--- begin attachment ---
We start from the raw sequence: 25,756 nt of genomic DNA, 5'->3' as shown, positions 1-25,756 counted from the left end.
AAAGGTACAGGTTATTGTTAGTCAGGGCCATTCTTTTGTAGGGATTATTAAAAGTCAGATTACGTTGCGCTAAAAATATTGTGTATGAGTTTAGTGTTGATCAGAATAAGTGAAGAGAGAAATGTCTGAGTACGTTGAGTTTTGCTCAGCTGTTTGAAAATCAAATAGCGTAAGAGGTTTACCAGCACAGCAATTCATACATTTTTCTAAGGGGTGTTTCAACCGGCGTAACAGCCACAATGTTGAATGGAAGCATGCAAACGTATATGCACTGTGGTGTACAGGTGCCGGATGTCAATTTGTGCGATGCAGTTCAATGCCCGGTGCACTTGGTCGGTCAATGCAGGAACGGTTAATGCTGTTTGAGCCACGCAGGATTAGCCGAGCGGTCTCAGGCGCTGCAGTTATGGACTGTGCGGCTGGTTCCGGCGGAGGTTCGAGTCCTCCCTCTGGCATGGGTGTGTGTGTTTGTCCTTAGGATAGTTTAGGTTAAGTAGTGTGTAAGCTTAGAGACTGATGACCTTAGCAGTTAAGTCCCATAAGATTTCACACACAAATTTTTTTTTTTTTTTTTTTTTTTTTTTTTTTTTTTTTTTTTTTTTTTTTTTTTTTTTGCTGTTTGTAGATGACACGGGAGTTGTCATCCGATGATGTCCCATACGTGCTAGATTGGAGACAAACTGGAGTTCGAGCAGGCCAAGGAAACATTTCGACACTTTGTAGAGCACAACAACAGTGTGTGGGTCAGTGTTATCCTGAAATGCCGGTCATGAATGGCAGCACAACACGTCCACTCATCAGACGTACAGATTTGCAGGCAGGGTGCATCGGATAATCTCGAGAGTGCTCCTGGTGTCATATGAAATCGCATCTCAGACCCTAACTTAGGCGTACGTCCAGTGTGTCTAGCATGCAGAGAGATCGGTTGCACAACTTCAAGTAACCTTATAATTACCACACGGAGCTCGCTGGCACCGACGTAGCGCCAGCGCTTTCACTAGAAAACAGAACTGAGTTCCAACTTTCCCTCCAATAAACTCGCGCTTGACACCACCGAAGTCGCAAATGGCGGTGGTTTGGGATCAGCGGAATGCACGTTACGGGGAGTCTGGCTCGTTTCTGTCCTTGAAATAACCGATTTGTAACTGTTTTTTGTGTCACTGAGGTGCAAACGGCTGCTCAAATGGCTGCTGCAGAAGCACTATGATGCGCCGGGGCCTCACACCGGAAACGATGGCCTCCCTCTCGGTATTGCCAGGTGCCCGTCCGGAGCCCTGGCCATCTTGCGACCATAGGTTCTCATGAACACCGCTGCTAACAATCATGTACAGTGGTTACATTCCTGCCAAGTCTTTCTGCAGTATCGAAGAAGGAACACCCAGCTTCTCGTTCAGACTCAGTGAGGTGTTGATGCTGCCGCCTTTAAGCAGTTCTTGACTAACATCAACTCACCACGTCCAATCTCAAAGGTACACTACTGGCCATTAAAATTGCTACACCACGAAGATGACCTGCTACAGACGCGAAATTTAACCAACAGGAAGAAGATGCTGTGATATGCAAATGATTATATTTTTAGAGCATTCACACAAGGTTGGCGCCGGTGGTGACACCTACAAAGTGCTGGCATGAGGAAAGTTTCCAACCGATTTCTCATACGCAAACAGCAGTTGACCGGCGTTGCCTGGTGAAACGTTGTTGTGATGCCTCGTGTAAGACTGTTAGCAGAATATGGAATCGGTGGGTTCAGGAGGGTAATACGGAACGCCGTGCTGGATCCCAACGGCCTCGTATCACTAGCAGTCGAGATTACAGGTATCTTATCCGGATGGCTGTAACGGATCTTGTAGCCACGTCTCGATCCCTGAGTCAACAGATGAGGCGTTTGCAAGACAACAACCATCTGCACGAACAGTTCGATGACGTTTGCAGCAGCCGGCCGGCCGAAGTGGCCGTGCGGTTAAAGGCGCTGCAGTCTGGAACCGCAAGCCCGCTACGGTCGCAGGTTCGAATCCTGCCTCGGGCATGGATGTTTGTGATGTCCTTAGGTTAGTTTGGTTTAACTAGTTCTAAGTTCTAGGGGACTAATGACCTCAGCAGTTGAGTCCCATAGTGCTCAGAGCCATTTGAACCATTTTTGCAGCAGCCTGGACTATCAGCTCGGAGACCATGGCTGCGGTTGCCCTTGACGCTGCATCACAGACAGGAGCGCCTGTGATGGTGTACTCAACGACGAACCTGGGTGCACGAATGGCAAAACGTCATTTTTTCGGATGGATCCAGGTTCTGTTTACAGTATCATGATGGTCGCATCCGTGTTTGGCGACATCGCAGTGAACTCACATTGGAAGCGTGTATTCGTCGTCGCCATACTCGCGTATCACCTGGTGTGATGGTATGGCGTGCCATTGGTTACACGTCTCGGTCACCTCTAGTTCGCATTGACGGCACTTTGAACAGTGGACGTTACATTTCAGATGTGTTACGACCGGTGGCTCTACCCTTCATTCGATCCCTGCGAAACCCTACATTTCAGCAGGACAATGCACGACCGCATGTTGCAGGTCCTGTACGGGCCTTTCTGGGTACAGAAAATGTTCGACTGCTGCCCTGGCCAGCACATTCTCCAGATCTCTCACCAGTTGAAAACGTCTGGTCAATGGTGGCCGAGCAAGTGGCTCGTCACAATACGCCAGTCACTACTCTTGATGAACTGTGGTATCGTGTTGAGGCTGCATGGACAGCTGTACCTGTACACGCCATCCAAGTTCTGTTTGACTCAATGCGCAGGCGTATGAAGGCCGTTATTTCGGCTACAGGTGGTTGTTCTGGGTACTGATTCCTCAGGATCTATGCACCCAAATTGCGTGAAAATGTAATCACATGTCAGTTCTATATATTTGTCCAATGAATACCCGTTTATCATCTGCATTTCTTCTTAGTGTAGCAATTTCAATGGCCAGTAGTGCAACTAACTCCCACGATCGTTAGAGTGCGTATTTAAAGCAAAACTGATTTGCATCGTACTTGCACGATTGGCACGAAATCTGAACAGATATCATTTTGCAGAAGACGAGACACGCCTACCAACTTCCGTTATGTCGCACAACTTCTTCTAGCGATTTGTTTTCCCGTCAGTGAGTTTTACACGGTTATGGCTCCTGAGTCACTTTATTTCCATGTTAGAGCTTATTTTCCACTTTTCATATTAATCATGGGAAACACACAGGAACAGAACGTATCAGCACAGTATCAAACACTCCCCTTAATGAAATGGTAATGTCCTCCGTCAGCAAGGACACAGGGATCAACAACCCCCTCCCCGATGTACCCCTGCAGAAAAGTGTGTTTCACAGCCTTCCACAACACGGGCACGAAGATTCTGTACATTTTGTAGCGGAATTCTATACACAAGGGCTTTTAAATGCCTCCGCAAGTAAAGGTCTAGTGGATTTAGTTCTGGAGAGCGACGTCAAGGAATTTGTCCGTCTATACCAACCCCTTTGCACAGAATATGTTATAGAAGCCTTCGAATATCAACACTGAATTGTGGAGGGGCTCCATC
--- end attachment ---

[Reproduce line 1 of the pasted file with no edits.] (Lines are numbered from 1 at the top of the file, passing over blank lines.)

We start from the raw sequence: 25,756 nt of genomic DNA, 5'->3' as shown, positions 1-25,756 counted from the left end.